While thousands of PNI studies are currently underway worldwide trying to bring focus to these myriad findings, there are several areas in which brain-body connections are fairly well understood.

Early studies examining the brain-body connection involved caregivers, especially those caring for patients with difficult illnesses such as dementia. Caregivers of this patient population often suffer from chronic stress and depression, both of which are psychological conditions that are associated with increased levels of pro-inflammatory cytokines, such as interleukin-6 (IL-6). High levels of IL-6 have been associated with heart disease, type 2 diabetes, and some cancers. Research also suggests that the chronically stressed are more likely to have some level of immune dysregulation, which can include a reduced immune response to vaccines and slow wound healing. Many subsequent studies have suggested that various ways of reducing stress seem to produce better immune outcomes.

For instance, a September 2017 paper in Brain, Behavior and Immunity showed that having a more positive attitude can improve the effectiveness of a flu vaccine. British researchers assessed the behavior (exercise, nutrition, sleep) and psychological state (stress, positive or negative mood) of 138 people living in an elder community. Researchers also checked each subject for their immune response to a flu vaccine by measuring their levels of antigens, antibodies, viruses, and bacteria. Researchers found that, of all the factors measured, participants who had positive moods on the day they received their flu vaccine had the highest levels of antibodies, indicating a high level of immune protection. Mood was the only factor that predicted the effectiveness of the vaccination.

Stress, depression, and other neuropsychological disorders can also exacerbate skin problems such as eczema, psoriasis, rosacea, and hives. A 2013 review published in Seminars in Cutaneous Medicine and Surgery showed that using nonpharmacological therapies, such as hypnosis, muscle relaxation, and cognitive behavioral therapy, as part of a dermatologic treatment plan can improve these conditions. Some are now pushing for recognition of what they call “psychodermatology,” a relatively new medical discipline that involves treating skin disorders with psychological and psychiatric techniques.

Recent research also has shown that a variety of neuro-immune signals — oxytocin, a hormone that regulates social and sexual interactions; vasopressin, which controls water levels; epinephrine, which mediates responses to stress or fear; cortisol, which helps to regulates immune, stress, and metabolic responses — have key roles in how quickly a wound heals. Observational studies have found that greater fear, distress, or depression before surgery is related to longer hospital stays, postoperative complications, and re-hospitalizations. For instance, a 2005 study in the American Journal of Critical Care followed 72 patients receiving stents for coronary artery blockages. Those who were more depressed when discharged had poorer wound healing and more infections six weeks after the procedure.

Such studies have helped solidify a field that some researchers had once referred to as “soft science,” often riddled with conflicting data and unknown clinical and biological relevance.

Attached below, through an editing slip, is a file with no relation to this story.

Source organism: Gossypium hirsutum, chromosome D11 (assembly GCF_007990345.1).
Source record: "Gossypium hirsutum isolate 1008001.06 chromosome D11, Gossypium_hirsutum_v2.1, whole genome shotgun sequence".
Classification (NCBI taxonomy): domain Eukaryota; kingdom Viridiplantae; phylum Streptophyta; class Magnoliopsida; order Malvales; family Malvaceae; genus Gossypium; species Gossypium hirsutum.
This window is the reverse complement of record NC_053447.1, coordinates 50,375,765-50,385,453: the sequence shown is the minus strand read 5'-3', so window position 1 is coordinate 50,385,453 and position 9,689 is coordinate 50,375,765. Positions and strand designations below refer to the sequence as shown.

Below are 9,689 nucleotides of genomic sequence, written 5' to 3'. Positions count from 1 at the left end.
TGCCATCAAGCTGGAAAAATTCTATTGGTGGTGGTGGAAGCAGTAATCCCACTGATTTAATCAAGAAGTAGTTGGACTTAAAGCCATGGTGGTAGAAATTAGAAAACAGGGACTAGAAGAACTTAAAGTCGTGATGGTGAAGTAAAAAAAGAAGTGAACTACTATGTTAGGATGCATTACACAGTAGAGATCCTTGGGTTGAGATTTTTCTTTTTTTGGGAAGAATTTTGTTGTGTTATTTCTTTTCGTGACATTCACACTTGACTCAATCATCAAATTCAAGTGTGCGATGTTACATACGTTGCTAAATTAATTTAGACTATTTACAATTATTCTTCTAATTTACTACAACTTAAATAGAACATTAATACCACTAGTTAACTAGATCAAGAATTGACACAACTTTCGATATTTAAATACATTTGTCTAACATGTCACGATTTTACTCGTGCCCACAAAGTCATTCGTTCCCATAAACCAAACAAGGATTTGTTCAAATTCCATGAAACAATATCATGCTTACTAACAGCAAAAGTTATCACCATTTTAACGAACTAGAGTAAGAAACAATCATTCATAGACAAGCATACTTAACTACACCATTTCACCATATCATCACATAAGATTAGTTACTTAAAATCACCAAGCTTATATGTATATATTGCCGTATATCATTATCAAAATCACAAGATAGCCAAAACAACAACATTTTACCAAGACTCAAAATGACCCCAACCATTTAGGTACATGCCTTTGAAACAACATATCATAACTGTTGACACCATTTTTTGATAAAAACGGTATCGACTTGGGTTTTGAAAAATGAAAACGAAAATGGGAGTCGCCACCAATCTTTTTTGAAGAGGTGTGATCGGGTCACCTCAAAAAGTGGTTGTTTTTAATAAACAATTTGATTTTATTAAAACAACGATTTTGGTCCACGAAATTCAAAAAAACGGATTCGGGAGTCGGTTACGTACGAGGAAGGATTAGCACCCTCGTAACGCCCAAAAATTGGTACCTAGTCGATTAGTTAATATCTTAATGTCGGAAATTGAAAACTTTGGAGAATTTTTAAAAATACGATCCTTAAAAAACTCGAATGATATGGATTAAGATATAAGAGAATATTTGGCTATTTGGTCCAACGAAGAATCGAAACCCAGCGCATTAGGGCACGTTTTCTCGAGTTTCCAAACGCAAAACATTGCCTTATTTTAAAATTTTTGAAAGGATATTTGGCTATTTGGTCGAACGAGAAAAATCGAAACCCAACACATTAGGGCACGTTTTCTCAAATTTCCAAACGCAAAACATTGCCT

“We’ve come a long way from people saying, ‘There’s nothing here,’ ” says Irwin. “PNI mechanisms appear to be important for health outcomes. PNI-based interventions that target stress response pathways can alter inflammatory biology and the underlying gene expression, which is driving disease risk. That’s a considerable advance in the last decade.”

 

The Cancer Connection

Both community doctors and patients will probably be hearing more about PNI in the near future, experts say. Cancer treatment is one area that is poised to benefit from PNI research, particularly the psychological ailments experienced by cancer patients. Elevated inflammatory marker levels found in cancer patients have been linked to anxiety and depression. The thought is, if you inhibit inflammatory signaling, it could greatly improve a cancer patient’s quality of life.

“The field is really getting ready to move into the clinic at full speed,” says Annemieke Kavelaars, a researcher who studies neuroimmunology, a field that examines the interaction of the nervous and immune systems, at the MD Anderson Cancer Center in Houston. “Clinical trials are ongoing to determine whether inhibiting inflammatory signaling can be used to treat anxiety and depression.”

Those trials are testing drugs called cytokine antagonists to see if they can reduce depressive symptoms in cancer patients.

Other studies are looking into how reducing stress might result in better outcomes for those undergoing cancer treatment. An August 2017 study in the journal Cancer built on earlier work showing that chronic stress can increase cortisol levels. This, in turn, can “blunt” the body’s response to cortisol. This “blunting” effect may play a role in allowing tumor cells to escape detection by the immune system, which has been linked to reduced survival rates. In the Cancer paper, researchers reported findings suggesting that meditation can reduce the impact of this blunting mechanism, though they have not yet proved that it leads to better clinical results.

“The glory of all this is its complexity,” says Banks. “It connects things that we struggle to understand. That means we can really say your emotions can affect your risk of disease X.”

For people like Linda Tucker, knowing that better health can be jump-started by tai chi’s gentle movements is also glorious in its simplicity. It all boils down to a good night’s sleep.